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Currently I am able to get the host from the request, which includes domain and optional port. Unfortunately, it does not include the protocol (http vs https), so I cannot create absolute urls to the site itself.

object Application extends Controller {
  def index = Action { request =>
    Ok(request.host + "/some/path") // Returns "localhost:9000/some/path"

Is there any way to get the protocol from the request object?

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Why do you need absolute links? (what is your use case?) –  Romain Sertelon Feb 14 '13 at 15:12
A couple of examples where I need absolute urls: 1) a json api that returns paths to other urls on the site (from assets to other api entry points, etc). 2) Sending emails out to users. 3) sharing urls on external sites (posting to apis, etc) –  Eneko Alonso Feb 19 '13 at 23:40

5 Answers 5

up vote 2 down vote accepted

Actually your portnumber will give you if it's http or https.

Start your Play server with https support JAVA_OPTS=-Dhttps.port=9001 play start

Here's a code snippet (you can make the validation more stable with a regex, take the https port number from properties ...)

def path = Action { request =>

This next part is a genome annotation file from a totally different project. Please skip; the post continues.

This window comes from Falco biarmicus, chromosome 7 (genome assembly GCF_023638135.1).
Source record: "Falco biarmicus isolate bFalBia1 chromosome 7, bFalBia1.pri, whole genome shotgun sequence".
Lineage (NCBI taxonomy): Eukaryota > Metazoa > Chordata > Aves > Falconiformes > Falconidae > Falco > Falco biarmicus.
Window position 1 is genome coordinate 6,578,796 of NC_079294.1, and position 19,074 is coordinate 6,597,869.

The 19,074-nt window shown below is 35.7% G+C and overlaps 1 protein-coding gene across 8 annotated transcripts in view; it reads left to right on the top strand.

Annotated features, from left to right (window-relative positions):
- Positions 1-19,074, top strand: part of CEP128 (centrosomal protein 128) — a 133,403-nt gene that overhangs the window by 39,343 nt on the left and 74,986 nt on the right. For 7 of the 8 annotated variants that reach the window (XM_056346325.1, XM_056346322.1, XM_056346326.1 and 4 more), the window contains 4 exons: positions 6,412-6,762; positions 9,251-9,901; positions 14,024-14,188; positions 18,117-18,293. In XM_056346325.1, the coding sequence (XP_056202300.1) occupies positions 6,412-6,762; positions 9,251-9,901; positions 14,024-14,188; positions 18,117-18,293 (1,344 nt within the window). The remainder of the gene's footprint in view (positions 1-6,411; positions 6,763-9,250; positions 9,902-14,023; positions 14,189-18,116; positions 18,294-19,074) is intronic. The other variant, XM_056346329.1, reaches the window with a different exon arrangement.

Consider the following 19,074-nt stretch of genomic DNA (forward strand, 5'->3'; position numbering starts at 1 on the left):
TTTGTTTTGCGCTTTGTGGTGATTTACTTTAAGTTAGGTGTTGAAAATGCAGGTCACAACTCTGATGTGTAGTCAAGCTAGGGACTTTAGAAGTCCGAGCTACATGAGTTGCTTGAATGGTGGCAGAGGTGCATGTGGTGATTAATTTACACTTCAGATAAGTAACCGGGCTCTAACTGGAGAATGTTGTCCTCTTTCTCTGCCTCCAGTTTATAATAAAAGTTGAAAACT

val path = 
        "http://" + request.host + "/some/path"
        "https://" + request.host + "/some/path"

The code will return

http://ServerIp:9000/some/path if it's thru http
https://ServerIp:9001/some/path if it's thru https
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In Play 2.3 and later you can use the secure property of the Request class.

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I don't think there is.

A workaround is to use a protocol relative urls using //domain.com/path.

This however does not help you with links in email. In that case you could put the protocol in the application.conf. In most cases the difference is made because production supports https and development does not.

I have yet to find a situation where the above workarounds do not work.

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However play 2.1 does support https even if it's not proper documented and the recommended way is to have a fronting https server. –  Farmor Feb 14 '13 at 13:12
Yes, adding a configuration parameter would work, but since this is something easy to get in other languages, I assumed it would be as easy with Play! –  Eneko Alonso Feb 19 '13 at 23:43

Actually there's a simple way to do it using Call class that reverse routers use to achieve similar thing. Given that you are within the scope of implicit request, you can do something like this:

new Call(request.method, input.request).absoluteURL()

and it will provide you with the complete url (protocol, host, route and parameters).

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My solution was to pass the beginning of the url as an additional parameter from javascript. The application.conf solution does not work for me, because the same application is accessible on http and https but from different subnet and domain.

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